With the organizational structure and funding in place, the Bears Ears designation campaign was all set. Yet, “On its website the Bears Ears Inter-Tribal Coalition describes how the coalition was founded in July 2015 by the leaders of five tribes”, which was nine months after the crucial Conservation Lands Foundation meeting in San Francisco, Amy Joi O’Donoghue notes. “The coalition’s formation, however, was written about months earlier in a rock climbing magazine, which listed Friends of Cedar Mesa, the Conservation Lands Foundation, the Grand Canyon Trust and Utah Dine’ Bikeyah as groups that had ‘banded together’” adds O’Donoghue. Matt Anderson of the Sutherland Institute in Utah aptly calls this “an AstroTurf campaign because it’s fake grassroots.”

Rebecca Benally, San Juan County Commissioner, provides a devastating critique of the designation of Bears Ears, which incorporates many of the points made by Sandy Grande and O. Douglas Schwarz about the ecologically noble savage. “As a Diné/Navajo woman, a resident of San Juan County and Commissioner, I speak in behalf of my constituents—the Grassroots Utah Navajos,” Benally stated. “We strongly oppose the Bears Ears National Monument designation in San Juan County on our sacred and spiritual grounds.” Also, “Environmental groups have used the divide and conquer tactics among the Utah Navajos and other Native American tribes” according to Benally. “We do not agree with Native American tribes outside of Utah cutting deals with environmental groups.” She adds, “While we recognize the allure of deep-pocketed environmental groups with their promises and potential jobs on a Native American Advisory Council, we reject the notion that groups outside of San Juan County should dictate the future of these lands or pretend to speak for us and have our best interest. We can speak for ourselves. Environmental groups, do not insult our intelligence.”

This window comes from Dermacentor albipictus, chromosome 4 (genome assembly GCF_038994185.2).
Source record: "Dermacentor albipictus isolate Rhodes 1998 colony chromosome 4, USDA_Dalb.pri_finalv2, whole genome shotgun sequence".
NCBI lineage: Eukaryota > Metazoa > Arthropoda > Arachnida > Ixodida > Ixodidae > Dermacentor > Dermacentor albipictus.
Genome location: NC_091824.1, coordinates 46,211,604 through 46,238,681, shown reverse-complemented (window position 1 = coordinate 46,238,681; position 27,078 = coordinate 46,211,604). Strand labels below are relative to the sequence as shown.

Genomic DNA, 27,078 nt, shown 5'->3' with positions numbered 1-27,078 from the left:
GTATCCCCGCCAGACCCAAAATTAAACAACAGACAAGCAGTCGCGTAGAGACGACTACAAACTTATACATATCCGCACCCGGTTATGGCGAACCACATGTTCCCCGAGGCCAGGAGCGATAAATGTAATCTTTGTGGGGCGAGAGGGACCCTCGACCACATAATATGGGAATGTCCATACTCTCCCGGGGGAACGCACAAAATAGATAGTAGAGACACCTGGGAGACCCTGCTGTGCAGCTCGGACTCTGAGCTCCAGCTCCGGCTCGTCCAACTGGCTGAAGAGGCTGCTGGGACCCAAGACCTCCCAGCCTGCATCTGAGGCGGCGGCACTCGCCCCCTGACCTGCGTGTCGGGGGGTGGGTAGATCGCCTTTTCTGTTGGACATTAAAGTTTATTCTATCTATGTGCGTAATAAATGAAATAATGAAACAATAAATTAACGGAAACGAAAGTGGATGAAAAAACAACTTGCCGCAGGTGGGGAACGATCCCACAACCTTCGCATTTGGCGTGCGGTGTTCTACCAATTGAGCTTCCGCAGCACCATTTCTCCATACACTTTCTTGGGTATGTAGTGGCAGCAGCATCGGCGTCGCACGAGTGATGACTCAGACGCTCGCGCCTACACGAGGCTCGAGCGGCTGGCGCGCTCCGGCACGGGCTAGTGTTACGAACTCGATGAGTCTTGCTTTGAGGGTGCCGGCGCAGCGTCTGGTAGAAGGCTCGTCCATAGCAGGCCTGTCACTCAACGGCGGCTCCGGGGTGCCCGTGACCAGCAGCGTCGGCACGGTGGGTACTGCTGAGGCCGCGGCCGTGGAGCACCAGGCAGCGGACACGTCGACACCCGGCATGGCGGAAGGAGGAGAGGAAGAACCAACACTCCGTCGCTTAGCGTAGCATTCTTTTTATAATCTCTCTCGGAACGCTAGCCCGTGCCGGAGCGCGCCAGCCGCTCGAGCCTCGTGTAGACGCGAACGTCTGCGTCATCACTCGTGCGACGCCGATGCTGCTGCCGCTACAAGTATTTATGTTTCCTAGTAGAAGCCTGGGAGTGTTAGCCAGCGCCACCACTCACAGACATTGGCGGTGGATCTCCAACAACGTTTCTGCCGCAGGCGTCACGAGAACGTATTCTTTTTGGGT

Benally and other Native Americans in San Juan County have good reason to fear the designation of Bears Ears will be economically and culturally devastating. They point out that in the decades following the 1924 designation of the Wupatki National Monument in Arizona, the National Park Service, at the behest of environmental groups, began to restrict herding sheep and ownership of private land that was included in the monument. “By 2014, what was once a thriving community of hundreds of Navajo had become a series of abandoned homesteads and home to a single Navajo elderly woman,” according to Benally. The Navajo of San Juan County fear the same fate, and that gradually their traditional uses of what is now the Bears Ears National Monument will be curtailed, including hunting, performing religious ceremonies, grazing livestock, visiting ancestors’ graves, and gathering firewood to heat homes (which is essential because many people live near or under the poverty line), pinyon nuts for food, and plants for traditional medicine.

The designation of Bears Ears National Monument continues a long, dishonorable history of white-dominated culture exploiting Native Americans for political gain. And if history is any guide, the Native Americans adjacent to Bears Ears have to fear the erosion of their culture, economic well-being and way of life because of the monument.